After I left Castle, I became aware that Castle Law sent out letters to their purported clients that they never represented them. I became aware of such letters after I was forced to defend my license to practice law against four bar complaints against me. All four complaints were eventually dismissed.

DECLARATION 2

This declaration was provided by the “assistant director of affiliate relations” who later served as “director of business development” for Castle Marketing Group as an independent contractor in 2015.

The director’s role was to communicate with and manage outside affiliate companies, referred to as Third Party Exit companies (TPE) who solicited timeshare owners to cancel their timeshare contracts. According to the director:

I observed that Castle Law allowed the outside affiliates to use Castle Law Group’s engagement agreement without an attorney being present or consulted. I observed that timeshare owners were being led to believe they were paying legal fees entirely to Castle Law Group, which was not true.

Initially, Castle Law Group collected all of the funds and was engaged in the practice of sharing the fees with the TPEs. Sean Austin told me that they had created Castle Marketing Group to “act as a buffer between the clients and the law firm” and to “protect the law firm” and to “get around the issue of fee splitting.”

Later Sean Austin told me Castle Law Group was not making any money, which was “not legal,” and that funds had to be pulled out of Castle Marketing Group and transferred to Castle Law group, so that it would appear as if Castle Law Group was earning revenue as part of the transaction. The TPEs kept their portion of the amounts paid for legal services and sent the rest to Castle Marketing. Castle Marketing then transferred funds to Castle Law Group and the many other business entities operated by William Michael Keever and Sean Austin (pictured above).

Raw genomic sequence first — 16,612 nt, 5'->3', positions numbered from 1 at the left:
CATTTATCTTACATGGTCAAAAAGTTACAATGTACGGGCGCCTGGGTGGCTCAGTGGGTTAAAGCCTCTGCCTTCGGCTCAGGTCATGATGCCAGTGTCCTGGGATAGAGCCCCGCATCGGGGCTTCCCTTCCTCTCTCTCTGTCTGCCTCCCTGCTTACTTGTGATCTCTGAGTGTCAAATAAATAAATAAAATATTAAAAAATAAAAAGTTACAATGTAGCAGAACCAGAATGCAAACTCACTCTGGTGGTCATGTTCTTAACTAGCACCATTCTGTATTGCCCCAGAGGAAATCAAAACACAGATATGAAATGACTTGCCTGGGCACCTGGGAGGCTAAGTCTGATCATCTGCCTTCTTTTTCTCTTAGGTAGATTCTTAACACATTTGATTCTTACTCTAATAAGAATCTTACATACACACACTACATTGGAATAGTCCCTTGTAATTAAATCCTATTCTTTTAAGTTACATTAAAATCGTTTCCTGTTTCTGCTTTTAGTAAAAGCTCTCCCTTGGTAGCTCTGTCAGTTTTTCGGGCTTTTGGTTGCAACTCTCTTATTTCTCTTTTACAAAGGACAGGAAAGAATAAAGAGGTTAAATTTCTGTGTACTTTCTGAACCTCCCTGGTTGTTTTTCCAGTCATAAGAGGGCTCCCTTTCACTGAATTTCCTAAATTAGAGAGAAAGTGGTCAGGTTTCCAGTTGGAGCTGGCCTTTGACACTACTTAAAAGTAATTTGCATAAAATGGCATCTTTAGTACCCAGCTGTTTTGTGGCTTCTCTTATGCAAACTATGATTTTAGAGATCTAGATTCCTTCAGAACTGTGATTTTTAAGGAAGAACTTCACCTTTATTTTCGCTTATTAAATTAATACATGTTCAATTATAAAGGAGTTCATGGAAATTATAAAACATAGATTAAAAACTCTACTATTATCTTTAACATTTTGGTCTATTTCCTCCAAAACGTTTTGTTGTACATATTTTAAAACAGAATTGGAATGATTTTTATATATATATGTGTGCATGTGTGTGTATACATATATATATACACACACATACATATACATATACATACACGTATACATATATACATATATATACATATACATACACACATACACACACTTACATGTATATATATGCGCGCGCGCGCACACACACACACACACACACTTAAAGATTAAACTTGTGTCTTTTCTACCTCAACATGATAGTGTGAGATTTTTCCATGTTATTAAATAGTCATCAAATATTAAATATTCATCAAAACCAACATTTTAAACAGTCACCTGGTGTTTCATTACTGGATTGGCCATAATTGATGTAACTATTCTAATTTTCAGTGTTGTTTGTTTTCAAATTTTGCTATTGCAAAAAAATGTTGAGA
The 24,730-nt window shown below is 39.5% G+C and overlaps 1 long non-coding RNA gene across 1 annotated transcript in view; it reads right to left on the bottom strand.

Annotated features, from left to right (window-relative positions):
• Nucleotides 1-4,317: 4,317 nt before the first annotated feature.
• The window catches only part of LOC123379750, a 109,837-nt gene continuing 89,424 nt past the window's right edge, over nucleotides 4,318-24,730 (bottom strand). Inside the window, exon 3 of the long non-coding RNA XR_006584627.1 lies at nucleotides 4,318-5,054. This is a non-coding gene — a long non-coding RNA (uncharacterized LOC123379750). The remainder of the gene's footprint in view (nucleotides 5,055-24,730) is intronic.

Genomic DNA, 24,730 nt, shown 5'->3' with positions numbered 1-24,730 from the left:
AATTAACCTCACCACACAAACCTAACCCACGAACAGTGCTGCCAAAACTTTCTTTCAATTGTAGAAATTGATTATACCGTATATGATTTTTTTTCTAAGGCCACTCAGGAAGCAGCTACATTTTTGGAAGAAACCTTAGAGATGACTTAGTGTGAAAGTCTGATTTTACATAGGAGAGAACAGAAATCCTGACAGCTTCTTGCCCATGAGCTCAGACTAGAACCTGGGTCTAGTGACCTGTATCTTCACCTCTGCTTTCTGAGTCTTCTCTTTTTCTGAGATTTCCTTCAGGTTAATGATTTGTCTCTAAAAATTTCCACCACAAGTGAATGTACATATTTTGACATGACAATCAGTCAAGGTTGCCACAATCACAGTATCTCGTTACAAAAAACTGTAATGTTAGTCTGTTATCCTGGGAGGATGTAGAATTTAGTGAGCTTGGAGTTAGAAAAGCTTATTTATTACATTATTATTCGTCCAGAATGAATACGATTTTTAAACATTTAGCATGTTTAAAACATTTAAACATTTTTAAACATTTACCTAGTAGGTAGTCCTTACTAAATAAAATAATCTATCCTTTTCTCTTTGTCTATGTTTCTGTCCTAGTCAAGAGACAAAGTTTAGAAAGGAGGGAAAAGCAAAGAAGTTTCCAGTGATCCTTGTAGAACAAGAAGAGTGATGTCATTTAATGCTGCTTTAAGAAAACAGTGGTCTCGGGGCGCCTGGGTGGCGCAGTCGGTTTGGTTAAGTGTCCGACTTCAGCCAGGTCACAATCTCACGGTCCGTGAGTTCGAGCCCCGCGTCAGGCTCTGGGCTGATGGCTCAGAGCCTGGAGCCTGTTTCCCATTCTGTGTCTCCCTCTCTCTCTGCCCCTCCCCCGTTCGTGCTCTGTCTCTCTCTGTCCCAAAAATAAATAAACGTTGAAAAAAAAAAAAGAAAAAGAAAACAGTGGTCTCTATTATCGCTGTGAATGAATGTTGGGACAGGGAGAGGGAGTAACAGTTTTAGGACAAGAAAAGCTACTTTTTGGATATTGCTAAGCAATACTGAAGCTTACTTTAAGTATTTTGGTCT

I observed that attorneys at Castle Law Group rarely, if ever, met with or spoke to the timeshare owners. Sean Austin told me that the staff needed to keep the timeshare owners happy as the lawyers did not have time to confer with them.

At times a year or more went by without any action taken by Castle Law Group on behalf of the timeshare owners. I witnessed that timeshare owners who persisted with their complaints, or demands to speak with an attorney, would be placed on an “escalation sheet.” Staff members would, in some instances, contact customers to calm them down and say whatever was necessary to keep them hanging on until the deadline for their money-back guarantee had expired. My job became so stressful as a result of timeshare members and TPEs demanding answers, my health was impacted and my doctor advised me to quit my job.